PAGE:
A teenage boy has died and more than 100 people are injured after home-made bombs were thrown into a Shiite Muslim religious procession in Bangladesh.
Authorities in the capital Dhaka immediately arrested two suspects and recovered two unexploded bombs.
“Given the nature of attacks, I think this has been done to create chaos in the country. It is sabotage,” senior police official Asaduzzamn Mia said. “But it is clear that it was a planned attack.”
Witnesses said some 25,000 had started gathering at 2am for the five-mile march through Dhaka’s older quarter from Huseni Dalan, an important 17th-century Shiite centre of learning, to a mosque.
Of the five bombs thrown into the crowd, three exploded, sending thousands of panicked people fleeing in all directions.
Relatives cried out for their loved ones in the dark. Shoes and sandals littered the pavement, along with colourful flags and chains used by youths to beat themselves during the procession to show their grief for Ashoura, a 10-day religious ritual marking the death of Imam Hussein, the grandson of the Prophet Muhammad.
One 15-year-old boy died from shrapnel wounds before reaching the hospital and was taken to the mortuary, where his brother sat wailing outside the front door.
Most of the injured were in stable condition at local hospitals or had been released within a few hours, said Dr Nazimun Nesa of the state-run Dhaka Medical College Hospital.
Dhaka medicine shop owner Mohammed Sajib was at the procession with family and friends.
“Suddenly, the bombs exploded near me and we started running,” he said. “My hands are covered in blood. We took many to the hospitals.”
Bangladesh has been rocked by a series of attacks claimed by Islamist extremists this year, including the murder of four atheist bloggers and, more recently, the killing of two foreigners – an Italian aid worker and a Japanese agricultural worker.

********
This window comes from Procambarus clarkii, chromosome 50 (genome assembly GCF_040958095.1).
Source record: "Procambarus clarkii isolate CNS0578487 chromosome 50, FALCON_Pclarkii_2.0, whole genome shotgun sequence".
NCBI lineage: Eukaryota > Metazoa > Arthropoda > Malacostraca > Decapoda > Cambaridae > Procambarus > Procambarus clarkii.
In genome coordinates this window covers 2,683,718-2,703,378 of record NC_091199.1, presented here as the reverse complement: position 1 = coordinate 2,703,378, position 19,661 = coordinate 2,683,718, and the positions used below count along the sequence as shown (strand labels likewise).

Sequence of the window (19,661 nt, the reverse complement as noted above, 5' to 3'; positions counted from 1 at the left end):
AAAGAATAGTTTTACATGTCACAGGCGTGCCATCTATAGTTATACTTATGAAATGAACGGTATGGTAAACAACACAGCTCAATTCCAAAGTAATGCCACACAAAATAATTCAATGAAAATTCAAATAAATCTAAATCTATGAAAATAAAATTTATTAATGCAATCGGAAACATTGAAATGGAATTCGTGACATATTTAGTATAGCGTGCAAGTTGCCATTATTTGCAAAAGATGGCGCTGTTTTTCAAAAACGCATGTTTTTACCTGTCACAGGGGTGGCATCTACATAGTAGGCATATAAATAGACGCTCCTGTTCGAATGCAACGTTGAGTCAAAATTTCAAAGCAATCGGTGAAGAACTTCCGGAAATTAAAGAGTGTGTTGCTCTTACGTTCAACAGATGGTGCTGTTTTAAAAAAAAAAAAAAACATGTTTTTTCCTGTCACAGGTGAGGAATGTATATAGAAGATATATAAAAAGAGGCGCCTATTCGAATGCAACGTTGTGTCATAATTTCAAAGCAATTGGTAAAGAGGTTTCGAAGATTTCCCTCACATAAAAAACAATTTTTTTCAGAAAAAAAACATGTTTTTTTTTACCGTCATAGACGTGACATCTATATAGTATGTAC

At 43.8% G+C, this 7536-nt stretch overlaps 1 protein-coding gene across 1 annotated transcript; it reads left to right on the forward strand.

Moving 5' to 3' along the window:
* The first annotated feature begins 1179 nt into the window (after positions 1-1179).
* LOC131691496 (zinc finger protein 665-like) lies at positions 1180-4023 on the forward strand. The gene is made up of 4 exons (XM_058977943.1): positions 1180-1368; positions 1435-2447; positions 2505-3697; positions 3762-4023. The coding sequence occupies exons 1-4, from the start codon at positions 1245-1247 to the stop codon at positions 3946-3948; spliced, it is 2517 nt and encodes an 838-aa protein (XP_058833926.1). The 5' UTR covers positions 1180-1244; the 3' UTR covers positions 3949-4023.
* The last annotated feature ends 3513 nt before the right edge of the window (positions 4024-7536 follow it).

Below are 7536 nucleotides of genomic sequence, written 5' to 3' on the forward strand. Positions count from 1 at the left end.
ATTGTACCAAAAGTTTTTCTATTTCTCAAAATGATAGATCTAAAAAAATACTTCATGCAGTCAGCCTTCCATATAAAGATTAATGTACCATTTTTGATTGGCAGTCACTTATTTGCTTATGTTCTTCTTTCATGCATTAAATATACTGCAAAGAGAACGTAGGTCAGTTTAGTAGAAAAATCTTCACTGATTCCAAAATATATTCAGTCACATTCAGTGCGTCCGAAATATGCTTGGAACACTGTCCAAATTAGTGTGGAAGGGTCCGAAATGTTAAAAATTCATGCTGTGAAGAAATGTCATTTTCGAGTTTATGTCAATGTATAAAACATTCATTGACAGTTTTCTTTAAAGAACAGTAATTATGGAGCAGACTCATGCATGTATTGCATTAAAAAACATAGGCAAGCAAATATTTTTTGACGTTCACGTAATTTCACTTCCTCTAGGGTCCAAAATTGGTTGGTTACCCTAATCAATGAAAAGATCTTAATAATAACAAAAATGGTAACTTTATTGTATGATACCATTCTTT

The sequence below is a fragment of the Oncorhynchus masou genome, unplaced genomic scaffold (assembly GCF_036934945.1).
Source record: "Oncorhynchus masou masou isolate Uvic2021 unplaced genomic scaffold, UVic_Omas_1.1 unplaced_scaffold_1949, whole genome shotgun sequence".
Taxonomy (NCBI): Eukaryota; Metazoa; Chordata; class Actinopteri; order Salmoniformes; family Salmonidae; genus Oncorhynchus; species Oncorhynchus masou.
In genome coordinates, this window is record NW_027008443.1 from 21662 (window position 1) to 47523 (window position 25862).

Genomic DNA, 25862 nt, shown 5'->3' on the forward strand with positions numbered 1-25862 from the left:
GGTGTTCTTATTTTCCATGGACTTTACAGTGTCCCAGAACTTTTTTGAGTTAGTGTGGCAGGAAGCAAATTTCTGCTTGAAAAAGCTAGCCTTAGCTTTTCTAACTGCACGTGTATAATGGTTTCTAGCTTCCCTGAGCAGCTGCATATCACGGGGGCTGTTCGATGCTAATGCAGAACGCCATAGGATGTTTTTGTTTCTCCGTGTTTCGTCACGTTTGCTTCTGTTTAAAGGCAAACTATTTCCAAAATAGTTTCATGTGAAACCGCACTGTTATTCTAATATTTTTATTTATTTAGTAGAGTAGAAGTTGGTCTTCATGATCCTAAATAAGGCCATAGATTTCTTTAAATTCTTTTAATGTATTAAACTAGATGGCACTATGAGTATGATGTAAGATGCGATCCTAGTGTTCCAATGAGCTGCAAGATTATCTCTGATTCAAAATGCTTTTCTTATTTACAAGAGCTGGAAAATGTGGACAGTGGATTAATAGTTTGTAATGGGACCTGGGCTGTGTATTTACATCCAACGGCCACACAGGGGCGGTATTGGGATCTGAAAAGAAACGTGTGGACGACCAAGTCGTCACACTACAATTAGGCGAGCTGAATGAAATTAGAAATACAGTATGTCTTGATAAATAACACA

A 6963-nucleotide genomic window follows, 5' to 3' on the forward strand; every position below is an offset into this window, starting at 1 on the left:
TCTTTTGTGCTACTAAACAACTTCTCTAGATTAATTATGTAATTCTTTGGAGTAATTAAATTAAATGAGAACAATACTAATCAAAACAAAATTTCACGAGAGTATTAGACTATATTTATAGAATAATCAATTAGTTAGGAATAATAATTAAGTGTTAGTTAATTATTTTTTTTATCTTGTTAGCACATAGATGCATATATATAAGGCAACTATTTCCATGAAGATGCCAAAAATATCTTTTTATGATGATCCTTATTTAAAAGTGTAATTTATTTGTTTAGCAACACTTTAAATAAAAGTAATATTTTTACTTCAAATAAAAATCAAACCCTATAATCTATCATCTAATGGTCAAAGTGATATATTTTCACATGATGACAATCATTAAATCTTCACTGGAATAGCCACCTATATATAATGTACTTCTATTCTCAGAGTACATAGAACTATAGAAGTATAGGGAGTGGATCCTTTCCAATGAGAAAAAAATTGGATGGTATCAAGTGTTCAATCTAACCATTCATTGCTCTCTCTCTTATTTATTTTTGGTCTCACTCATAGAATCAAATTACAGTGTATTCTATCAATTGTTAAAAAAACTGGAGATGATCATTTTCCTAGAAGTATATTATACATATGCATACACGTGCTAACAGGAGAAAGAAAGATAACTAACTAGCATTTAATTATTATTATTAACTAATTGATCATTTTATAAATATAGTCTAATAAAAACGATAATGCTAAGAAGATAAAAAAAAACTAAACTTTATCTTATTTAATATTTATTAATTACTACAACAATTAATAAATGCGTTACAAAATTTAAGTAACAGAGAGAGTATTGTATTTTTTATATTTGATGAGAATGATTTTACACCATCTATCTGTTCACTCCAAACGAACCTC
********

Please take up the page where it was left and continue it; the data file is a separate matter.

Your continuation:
The Islamic State extremist Sunni militant group claimed responsibility for killing the foreigners, though the government immediately dismissed the claims and said there was no evidence of the group having a presence in Bangladesh.
Shiites are a minority in the country but they are generally not discriminated against, and attacks against them are virtually unheard of.
“This is unprecedented. We have been observing this for ages but we never faced anything like this,” Feroz Hossain, curator of the Huseni Dalan building, told reporters.
After the attacks, the participants said they were determined to carry on with the ritual.
“We are not afraid,” Rashed Hossain said on the street near the Huseni Dalan, where thousands of others were still gathered at noon. “We are ready to move ahead with the procession.”
Meanwhile, police experts were examining the blast scene, collecting evidence and planning to study closed-circuit TV camera footage from in and around the shrine, said Colonel Ziaul Ahsan of the special anti-crime agency Rapid Action Battalion.